Part of the Game Management model from US Soccer includes 100% Misconduct. This means that when we are faced with a case of 100% Misconduct (a "mandated" caution/send-off) we must give it. I know this gets confusing because there is a lot of talk about allowing physical play, even trying to minimize the number of fouls we call and cards we give. There are times when we can be flexible in our application of misconduct but we have to recognize when we don't have that option.

First, please review the Directive on 100% Misconduct: Tactical and Red Card Tackles. Now, let's take a look at the following video keeping in mind the elements of a tactical foul.

This foul hits several of the criteria listed in the directive:
  • Attacking end of the field
  • Numerical advantage
  • Quick attack means that there is less time to defend
  • The defender knows he is beat and must foul to prevent the ball from advancing

Do you agree that this is a tactical foul? For me, its important to be familiar with the criteria that US Soccer puts out for tackles like this one because then when you see the foul the decision is easy, its practically been made for you. The same can be said for DOGSO, reckless/excessive force tackles, elbows to the face (FIRE), etc. Know the criteria and when you see it happen, react appropriately. But when you don't have all the criteria met you know there is some flexibility that you can work with to decide whether to caution or just give a stern lecture.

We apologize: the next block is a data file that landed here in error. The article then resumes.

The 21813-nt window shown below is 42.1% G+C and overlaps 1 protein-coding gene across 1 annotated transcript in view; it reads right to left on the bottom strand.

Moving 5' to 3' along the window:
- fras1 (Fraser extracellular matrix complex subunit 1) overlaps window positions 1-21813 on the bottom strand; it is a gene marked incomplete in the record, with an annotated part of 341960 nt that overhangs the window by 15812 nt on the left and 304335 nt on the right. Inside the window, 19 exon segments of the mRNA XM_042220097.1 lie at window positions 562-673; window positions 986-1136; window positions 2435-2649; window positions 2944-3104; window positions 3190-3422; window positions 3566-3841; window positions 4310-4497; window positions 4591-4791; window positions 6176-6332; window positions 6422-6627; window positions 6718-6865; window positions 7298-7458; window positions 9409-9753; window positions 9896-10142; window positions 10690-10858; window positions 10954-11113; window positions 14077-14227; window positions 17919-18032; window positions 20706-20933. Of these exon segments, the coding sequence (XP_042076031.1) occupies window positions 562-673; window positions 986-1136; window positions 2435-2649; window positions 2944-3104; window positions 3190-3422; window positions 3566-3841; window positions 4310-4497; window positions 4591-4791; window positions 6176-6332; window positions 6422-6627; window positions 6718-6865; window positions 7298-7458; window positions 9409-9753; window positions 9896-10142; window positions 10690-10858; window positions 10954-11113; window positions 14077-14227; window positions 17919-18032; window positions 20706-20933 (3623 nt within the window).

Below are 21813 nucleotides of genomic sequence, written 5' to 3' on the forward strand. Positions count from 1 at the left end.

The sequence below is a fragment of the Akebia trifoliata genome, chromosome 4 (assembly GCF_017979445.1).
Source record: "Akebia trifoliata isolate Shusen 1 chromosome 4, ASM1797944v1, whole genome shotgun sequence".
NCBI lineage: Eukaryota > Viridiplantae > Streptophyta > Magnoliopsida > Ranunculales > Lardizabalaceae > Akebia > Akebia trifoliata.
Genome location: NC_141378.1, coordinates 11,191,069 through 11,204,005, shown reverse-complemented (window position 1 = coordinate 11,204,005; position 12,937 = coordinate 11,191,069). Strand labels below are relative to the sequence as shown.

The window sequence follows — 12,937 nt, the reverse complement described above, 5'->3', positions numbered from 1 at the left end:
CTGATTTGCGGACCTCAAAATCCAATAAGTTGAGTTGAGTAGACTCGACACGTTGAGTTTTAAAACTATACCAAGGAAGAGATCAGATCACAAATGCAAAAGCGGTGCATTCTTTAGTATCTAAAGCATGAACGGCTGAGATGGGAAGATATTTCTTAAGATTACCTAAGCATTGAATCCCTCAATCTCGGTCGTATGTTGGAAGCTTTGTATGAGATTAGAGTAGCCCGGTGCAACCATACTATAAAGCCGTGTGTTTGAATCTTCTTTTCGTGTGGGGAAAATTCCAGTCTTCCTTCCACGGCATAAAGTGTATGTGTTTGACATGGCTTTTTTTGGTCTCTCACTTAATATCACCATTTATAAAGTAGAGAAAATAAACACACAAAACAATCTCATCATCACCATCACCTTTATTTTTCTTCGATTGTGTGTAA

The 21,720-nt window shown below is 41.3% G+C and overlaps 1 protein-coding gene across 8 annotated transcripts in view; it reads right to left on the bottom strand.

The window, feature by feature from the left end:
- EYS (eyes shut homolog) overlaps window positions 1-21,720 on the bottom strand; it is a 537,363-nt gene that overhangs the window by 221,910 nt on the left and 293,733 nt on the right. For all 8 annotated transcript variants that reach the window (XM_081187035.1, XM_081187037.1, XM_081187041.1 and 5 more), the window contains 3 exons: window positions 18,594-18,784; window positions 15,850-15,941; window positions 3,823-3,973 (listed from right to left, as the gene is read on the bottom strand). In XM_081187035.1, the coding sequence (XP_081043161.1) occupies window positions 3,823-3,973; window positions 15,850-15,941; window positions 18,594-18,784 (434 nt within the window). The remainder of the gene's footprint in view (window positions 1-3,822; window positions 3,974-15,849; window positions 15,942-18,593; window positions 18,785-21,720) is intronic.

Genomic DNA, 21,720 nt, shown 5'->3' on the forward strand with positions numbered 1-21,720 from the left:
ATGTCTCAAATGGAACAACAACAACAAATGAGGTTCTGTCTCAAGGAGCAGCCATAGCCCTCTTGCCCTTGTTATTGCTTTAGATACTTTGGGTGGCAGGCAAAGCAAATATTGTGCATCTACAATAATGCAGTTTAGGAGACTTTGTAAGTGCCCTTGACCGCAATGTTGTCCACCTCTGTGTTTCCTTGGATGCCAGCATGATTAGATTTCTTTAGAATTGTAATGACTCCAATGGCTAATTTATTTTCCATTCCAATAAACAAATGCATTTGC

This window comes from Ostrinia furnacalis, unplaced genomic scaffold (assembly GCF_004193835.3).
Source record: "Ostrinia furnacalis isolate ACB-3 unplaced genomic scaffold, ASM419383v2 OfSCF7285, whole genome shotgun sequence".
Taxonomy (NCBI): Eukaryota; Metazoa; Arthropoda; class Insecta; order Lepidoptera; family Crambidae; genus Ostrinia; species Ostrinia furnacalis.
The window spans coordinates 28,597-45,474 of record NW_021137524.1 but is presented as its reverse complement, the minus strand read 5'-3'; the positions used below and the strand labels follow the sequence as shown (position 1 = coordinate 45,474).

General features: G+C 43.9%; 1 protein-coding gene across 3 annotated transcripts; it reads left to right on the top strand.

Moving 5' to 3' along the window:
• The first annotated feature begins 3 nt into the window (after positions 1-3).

This particular foul was all around pretty easy to get right. If it wasn't tactical, the reckless nature of the foul would make it an easy target for a caution anyways. But I want you to think about the criteria and how to apply it. If an assessor asked me why I gave this player a caution, I can say: "Per the USSF Directive on 100% Misconduct he committed a tactical foul that requires a caution."

The final thing to think about is positioning and whistle. This foul happened on a quick attack and I should've been positioned more towards the attacking end of play at the taking of the throw-in. This would've been more proactive and I wouldn't have had to sprint as hard to be close to the foul. Fouls in the "red-zone" - like in front of the bench - require us to be close to play and ready to take action. You can hear how the players, coaches and fans reacted to the foul. This is an indication that a long, hard whistle is needed to show your presence and tell everyone a card is coming. I chose to have the card out at my side immediately to calm everyone but that's not always needed. In this case, I think it quelled the angst of the attacking team's bench quite quickly.

Anything that I should have done better here? What do you guys do to ensure you get the required cautions right in your games?

Friday, April 2, 2010

WIR April 1

US Soccer has released the latest Week in Review, which also happens to be the first one for 2010.

Check it out by clicking here.

Remember that it is important to stay up to date on the Week in Review. Make sure to read them often so that you are familiar with the information and can apply it to your games as needed. Many assessors (especially at Regional events) like to reference WIR articles, so be prepared!